• However, if a claimant’s beneficiary is under a disability, for example, infancy or mental impairment, the 6-year period does not start to run until the disability ends.

Exemption Clauses

  • The trustee may escape liability if there is an express provision in the trust instrument dealing with the issue of liability and exempts a trustee from any liability
  • A typical trustee exemption clause will exclude liability for loss from any cause except fraud.

Acted Honestly

  • Where a trustee has acted honestly, reasonably, and fairly, but not carelessly such trustee will be excused for the breach of trust. He may also be relieved from any liability for omitting to obtain the directions of the court in the matter in which he committed such breach, the court may relieve him/her either wholly or partly from personal liability for the breach.
  • Courts will examine each case on its merits.
  • Courts are more reluctant to relieve professional trustees from liability such as Accountants, Solicitors, Banks etc.

Consent by Beneficiary

  • If beneficiary consents to a breach of trust, then he/she cannot sue the trustee and there is no relief for the beneficiary.
  • The beneficiary can also consent after the breach and in effect, his/her later consent will also release the trustee from liability.
  • However, the consenting beneficiary must be of full age (over 18 years), of sound mind, must consent freely without any undue influence and must also hold full knowledge of the facts.

Bankruptcy of Trustee

  • A bankrupt trustee is free from liabilities (Only where the loss involved is not land, for example, cash, credit cards etc); however, beneficiaries will join the line of creditors to obtain any personal award.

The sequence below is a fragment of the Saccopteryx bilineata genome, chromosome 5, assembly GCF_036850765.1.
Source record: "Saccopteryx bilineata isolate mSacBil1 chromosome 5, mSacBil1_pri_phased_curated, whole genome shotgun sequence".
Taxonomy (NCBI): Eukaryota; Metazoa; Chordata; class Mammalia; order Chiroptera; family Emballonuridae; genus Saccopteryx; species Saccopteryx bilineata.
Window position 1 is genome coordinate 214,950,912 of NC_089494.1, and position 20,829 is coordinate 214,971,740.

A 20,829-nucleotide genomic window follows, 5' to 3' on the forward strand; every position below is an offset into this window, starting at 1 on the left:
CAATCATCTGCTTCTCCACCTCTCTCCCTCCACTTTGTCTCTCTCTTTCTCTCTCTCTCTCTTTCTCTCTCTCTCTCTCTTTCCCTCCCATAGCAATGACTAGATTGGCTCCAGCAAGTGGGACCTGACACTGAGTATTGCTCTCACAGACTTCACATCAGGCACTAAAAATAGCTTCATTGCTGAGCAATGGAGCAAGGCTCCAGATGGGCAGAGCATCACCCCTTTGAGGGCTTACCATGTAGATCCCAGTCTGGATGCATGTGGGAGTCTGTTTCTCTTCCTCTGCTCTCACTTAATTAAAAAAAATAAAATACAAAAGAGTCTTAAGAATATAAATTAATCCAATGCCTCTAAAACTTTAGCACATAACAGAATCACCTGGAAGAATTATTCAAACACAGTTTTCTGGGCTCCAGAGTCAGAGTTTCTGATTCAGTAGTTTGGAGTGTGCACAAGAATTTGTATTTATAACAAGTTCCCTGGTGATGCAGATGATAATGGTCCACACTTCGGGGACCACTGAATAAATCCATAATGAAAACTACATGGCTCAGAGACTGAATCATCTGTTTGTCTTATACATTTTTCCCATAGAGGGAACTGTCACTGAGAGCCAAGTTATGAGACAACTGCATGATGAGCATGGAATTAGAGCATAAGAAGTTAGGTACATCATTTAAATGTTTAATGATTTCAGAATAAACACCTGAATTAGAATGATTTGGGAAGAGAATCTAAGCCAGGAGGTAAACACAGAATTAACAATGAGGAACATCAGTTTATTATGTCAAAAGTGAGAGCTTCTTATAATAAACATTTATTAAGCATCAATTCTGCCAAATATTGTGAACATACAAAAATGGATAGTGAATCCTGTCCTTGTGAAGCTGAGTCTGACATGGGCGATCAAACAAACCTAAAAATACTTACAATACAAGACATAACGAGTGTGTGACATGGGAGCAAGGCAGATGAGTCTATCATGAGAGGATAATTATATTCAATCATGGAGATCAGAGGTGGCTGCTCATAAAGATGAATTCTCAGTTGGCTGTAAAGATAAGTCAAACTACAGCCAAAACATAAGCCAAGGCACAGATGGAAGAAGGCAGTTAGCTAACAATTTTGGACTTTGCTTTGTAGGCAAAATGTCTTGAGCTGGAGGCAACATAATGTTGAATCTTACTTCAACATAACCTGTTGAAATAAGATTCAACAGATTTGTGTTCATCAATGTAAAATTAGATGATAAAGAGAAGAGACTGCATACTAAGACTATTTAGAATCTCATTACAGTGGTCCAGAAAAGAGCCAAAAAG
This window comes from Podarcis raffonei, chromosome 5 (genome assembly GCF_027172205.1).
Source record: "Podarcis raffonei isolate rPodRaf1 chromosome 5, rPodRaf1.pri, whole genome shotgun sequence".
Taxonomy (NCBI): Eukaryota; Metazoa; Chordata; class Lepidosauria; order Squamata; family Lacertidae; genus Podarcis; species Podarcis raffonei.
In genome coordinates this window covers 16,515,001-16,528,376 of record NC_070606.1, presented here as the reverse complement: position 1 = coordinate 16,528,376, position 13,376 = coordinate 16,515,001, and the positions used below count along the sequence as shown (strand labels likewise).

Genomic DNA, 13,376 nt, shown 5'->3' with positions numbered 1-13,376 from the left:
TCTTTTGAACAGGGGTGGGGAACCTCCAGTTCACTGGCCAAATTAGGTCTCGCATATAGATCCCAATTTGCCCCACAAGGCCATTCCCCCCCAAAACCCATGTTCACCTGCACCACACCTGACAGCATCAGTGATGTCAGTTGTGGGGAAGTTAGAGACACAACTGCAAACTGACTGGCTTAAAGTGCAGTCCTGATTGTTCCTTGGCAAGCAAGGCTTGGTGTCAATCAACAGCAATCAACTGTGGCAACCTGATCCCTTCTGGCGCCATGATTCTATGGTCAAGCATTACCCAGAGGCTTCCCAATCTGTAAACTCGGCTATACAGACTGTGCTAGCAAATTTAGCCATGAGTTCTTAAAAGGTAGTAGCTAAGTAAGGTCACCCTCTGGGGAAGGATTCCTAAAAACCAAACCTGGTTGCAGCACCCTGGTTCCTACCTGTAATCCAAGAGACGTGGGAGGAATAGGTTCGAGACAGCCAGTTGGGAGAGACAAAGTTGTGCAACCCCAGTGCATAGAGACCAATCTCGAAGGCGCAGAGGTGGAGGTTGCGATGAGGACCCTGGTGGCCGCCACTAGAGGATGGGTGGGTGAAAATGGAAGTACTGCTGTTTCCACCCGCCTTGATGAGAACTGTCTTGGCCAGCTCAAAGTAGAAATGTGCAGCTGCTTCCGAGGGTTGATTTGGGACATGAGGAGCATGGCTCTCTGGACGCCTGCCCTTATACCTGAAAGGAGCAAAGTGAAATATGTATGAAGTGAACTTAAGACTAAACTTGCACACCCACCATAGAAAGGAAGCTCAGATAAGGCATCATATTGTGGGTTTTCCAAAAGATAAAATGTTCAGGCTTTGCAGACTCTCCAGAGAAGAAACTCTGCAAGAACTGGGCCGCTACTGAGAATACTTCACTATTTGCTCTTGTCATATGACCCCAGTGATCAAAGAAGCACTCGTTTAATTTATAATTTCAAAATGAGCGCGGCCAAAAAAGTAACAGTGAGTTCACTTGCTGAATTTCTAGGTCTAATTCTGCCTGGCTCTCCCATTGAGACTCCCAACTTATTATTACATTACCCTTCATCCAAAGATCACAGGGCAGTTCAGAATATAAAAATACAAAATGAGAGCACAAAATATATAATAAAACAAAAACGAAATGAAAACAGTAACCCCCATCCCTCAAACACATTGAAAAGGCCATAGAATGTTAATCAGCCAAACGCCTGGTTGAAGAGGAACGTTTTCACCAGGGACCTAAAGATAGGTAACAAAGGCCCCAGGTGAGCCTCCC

• Bankruptcy does not prevent proprietary remedy.
  • Where property (land) is appropriated by a trustee, this can be traced and regained or if liquidated then the money or exchange assets are awarded to the beneficiary.
  • Such exchange assets do not form part of trustee personal property even if bankrupt which means that trustee is not free from liability.

Liabilities of Third Parties

Beneficiaries may have remedies against various third parties (i.e. not the trustee) who are somehow involved in a breach of trust.

  • The most straightforward case of third-party liability for breach of trust arises when a person, though not formally appointed, takes it upon himself to act as a trustee. Such a person is liable for any breach of trust he commits just as would be a properly appointed trustee.
  • Liability as a third part extends to those who participate in the fraudulent conduct of the trustee.
  • Liability will be imposed as against third parties who, first, dishonestly assist in a breach of trust or, secondly, receive trust property in breach of trust.

Example

Camron, a friend of the trustee, pretended to be Camron or acting as a trustee managed to sell the trust property or acquired trust property. Cameron will be liable for the breach of trust.

Proprietary Liabilities of Third Parties

  • If the trustee transfers trust rights in breach of trust to a third party who is not a legitimate purchaser then the beneficiaries may simply call on that person to return the trust property or their traceable proceeds.